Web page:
Since the case concerned a hypothetical situation, it was not possible to come to a final responsibility distribution to be judged in terms of overlapping consensus. For this, more specialized knowledge on the case was required, for example about the testing and the role of other high-tech companies in the area. In that sense the individual responsibility distributions had an a proviso character. So instead of focusing on overlapping consensus the focus was on the individual WREs of the participants and the extent to which the learning processes, triggered during the GDR session, did contribute to the convergence of opinions.

Approach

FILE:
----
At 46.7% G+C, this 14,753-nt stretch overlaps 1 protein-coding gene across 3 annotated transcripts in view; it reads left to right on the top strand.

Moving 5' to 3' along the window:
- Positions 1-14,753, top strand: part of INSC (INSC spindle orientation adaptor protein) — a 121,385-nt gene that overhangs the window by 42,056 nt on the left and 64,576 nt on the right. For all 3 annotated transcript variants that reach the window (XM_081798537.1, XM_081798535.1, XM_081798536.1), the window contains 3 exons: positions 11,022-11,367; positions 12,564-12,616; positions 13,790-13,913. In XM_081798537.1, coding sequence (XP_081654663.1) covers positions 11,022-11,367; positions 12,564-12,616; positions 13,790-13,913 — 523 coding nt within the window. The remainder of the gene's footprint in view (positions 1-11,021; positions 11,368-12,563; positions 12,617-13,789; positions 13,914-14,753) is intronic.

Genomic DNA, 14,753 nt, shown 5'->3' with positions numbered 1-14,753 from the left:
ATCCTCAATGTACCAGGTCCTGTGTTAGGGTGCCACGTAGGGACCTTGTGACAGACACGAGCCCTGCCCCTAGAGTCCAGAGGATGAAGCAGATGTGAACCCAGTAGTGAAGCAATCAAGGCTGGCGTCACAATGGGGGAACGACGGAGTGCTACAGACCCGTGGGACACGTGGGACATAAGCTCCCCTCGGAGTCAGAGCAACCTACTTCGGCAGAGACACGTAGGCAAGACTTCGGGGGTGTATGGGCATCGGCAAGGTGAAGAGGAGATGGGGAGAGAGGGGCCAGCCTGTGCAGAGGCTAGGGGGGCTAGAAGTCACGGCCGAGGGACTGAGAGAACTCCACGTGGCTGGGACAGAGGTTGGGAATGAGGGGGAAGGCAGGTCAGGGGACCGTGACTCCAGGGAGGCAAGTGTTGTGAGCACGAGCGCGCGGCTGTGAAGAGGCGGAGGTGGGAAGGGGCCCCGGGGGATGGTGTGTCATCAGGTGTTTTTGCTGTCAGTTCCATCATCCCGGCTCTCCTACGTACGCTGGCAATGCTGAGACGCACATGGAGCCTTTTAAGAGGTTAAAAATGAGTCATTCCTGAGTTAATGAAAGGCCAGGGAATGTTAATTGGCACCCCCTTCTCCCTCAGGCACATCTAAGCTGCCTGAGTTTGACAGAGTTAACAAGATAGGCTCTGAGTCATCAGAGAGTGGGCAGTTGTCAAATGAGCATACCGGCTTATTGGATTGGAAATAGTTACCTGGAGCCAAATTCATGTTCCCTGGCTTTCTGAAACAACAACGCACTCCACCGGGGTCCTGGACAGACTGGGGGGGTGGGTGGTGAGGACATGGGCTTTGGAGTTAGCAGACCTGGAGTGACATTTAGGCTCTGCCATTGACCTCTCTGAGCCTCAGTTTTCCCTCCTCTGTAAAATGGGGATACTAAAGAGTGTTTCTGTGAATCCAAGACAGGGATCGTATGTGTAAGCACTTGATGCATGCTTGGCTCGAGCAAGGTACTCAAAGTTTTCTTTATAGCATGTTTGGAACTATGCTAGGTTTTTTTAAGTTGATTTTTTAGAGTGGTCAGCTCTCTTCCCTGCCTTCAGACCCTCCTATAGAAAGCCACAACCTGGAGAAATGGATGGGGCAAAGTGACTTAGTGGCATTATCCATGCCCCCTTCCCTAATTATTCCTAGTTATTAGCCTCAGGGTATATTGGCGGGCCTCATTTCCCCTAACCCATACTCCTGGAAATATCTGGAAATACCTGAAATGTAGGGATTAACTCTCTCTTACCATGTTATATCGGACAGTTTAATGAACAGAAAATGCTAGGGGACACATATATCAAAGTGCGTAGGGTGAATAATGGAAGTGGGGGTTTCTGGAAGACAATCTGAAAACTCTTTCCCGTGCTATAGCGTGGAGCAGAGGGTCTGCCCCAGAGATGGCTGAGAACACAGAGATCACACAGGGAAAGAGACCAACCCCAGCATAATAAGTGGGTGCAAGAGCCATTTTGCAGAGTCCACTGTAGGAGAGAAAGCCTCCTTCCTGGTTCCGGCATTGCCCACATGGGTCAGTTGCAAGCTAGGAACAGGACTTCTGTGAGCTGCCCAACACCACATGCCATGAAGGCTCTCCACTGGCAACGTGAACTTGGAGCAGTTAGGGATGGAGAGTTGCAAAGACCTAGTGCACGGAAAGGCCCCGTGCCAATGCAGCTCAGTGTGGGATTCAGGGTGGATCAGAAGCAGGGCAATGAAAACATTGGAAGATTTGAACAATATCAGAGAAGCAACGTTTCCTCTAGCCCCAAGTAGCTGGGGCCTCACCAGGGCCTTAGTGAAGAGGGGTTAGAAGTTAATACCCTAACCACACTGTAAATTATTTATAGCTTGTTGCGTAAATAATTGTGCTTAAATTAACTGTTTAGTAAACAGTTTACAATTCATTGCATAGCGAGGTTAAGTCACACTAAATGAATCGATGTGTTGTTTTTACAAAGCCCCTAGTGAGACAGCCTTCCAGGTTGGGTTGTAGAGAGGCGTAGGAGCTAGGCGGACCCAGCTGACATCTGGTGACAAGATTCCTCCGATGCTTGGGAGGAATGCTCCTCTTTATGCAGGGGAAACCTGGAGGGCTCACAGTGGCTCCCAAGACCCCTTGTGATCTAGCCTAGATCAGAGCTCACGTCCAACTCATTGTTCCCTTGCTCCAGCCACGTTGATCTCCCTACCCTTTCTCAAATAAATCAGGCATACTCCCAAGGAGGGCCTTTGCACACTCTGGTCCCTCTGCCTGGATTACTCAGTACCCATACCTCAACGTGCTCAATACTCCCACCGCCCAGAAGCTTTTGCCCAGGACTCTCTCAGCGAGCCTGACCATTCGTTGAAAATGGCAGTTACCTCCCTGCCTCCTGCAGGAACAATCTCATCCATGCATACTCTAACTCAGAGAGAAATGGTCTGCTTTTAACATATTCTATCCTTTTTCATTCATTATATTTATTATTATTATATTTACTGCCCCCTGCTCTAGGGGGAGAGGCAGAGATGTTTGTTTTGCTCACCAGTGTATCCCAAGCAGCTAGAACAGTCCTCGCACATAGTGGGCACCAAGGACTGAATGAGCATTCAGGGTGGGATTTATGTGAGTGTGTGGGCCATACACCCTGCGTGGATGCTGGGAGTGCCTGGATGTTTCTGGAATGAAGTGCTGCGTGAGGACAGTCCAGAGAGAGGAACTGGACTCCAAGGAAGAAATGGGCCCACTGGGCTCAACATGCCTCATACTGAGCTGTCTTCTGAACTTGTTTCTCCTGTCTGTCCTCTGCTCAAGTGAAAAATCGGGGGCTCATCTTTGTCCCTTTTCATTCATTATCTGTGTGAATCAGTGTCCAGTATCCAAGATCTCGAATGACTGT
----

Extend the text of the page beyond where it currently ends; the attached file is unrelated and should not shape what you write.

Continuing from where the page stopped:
To answer the first question we have to look whether it is possible to uncover the background theories, principles and considered judgments of the participants. The considered judgements were traced during the GDR session itself, both in different voting rounds and in the discussions. The moral background theories were traced by asking the participants to fill in the Ethical Position Questionnaire (EPQ) before the session and to give a written justification of the consensus achieved afterwards. The EPQ is a psychometric scale, developed by Forsyth to measure ethical ideologies (Forsyth 1980; Forsyth et al. 1988). These ideologies indicate the background considerations underlying moral deliberation. Four different ideologies are distinguished in the EPQ along two dimensions. The first dimension refers to the extent to which the respondent rejects universal moral rules in favor of relativism. The second dimension refers to the degree to which individuals are idealistic or pragmatic in their attitude toward the consequences of actions.4